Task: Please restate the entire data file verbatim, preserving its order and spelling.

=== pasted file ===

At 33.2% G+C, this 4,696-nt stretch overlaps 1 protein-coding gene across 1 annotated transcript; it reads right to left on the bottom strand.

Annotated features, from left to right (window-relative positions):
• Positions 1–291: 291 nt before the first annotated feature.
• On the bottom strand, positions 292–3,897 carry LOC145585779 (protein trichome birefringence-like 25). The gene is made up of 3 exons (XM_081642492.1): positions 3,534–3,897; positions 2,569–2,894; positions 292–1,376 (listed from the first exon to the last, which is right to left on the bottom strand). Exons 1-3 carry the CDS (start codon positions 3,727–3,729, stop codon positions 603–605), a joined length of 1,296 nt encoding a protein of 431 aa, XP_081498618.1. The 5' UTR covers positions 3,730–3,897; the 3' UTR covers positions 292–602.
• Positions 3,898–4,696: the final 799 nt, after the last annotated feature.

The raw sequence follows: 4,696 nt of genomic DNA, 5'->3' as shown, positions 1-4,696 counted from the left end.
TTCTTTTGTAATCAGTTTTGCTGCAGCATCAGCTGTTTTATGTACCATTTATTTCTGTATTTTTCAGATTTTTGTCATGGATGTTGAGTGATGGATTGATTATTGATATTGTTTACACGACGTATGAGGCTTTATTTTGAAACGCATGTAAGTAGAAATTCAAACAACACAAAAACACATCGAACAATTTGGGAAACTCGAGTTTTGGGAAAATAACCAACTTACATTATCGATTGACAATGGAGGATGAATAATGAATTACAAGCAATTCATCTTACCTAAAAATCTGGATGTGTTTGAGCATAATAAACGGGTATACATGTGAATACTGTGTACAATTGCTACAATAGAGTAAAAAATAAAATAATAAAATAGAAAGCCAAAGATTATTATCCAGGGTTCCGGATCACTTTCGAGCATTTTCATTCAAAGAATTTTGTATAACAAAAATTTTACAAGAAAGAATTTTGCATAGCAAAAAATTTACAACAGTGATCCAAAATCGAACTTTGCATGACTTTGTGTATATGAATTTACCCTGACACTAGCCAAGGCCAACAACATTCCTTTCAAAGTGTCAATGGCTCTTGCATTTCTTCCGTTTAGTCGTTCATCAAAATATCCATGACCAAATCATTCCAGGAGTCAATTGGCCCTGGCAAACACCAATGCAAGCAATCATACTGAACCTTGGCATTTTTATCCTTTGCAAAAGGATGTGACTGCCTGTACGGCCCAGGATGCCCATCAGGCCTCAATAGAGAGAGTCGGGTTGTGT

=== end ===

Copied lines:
At 33.2% G+C, this 4,696-nt stretch overlaps 1 protein-coding gene across 1 annotated transcript; it reads right to left on the bottom strand.

Annotated features, from left to right (window-relative positions):
• Positions 1–291: 291 nt before the first annotated feature.
• On the bottom strand, positions 292–3,897 carry LOC145585779 (protein trichome birefringence-like 25). The gene is made up of 3 exons (XM_081642492.1): positions 3,534–3,897; positions 2,569–2,894; positions 292–1,376 (listed from the first exon to the last, which is right to left on the bottom strand). Exons 1-3 carry the CDS (start codon positions 3,727–3,729, stop codon positions 603–605), a joined length of 1,296 nt encoding a protein of 431 aa, XP_081498618.1. The 5' UTR covers positions 3,730–3,897; the 3' UTR covers positions 292–602.
• Positions 3,898–4,696: the final 799 nt, after the last annotated feature.

The raw sequence follows: 4,696 nt of genomic DNA, 5'->3' as shown, positions 1-4,696 counted from the left end.
TTCTTTTGTAATCAGTTTTGCTGCAGCATCAGCTGTTTTATGTACCATTTATTTCTGTATTTTTCAGATTTTTGTCATGGATGTTGAGTGATGGATTGATTATTGATATTGTTTACACGACGTATGAGGCTTTATTTTGAAACGCATGTAAGTAGAAATTCAAACAACACAAAAACACATCGAACAATTTGGGAAACTCGAGTTTTGGGAAAATAACCAACTTACATTATCGATTGACAATGGAGGATGAATAATGAATTACAAGCAATTCATCTTACCTAAAAATCTGGATGTGTTTGAGCATAATAAACGGGTATACATGTGAATACTGTGTACAATTGCTACAATAGAGTAAAAAATAAAATAATAAAATAGAAAGCCAAAGATTATTATCCAGGGTTCCGGATCACTTTCGAGCATTTTCATTCAAAGAATTTTGTATAACAAAAATTTTACAAGAAAGAATTTTGCATAGCAAAAAATTTACAACAGTGATCCAAAATCGAACTTTGCATGACTTTGTGTATATGAATTTACCCTGACACTAGCCAAGGCCAACAACATTCCTTTCAAAGTGTCAATGGCTCTTGCATTTCTTCCGTTTAGTCGTTCATCAAAATATCCATGACCAAATCATTCCAGGAGTCAATTGGCCCTGGCAAACACCAATGCAAGCAATCATACTGAACCTTGGCATTTTTATCCTTTGCAAAAGGATGTGACTGCCTGTACGGCCCAGGATGCCCATCAGGCCTCAATAGAGAGAGTCGGGTTGTGT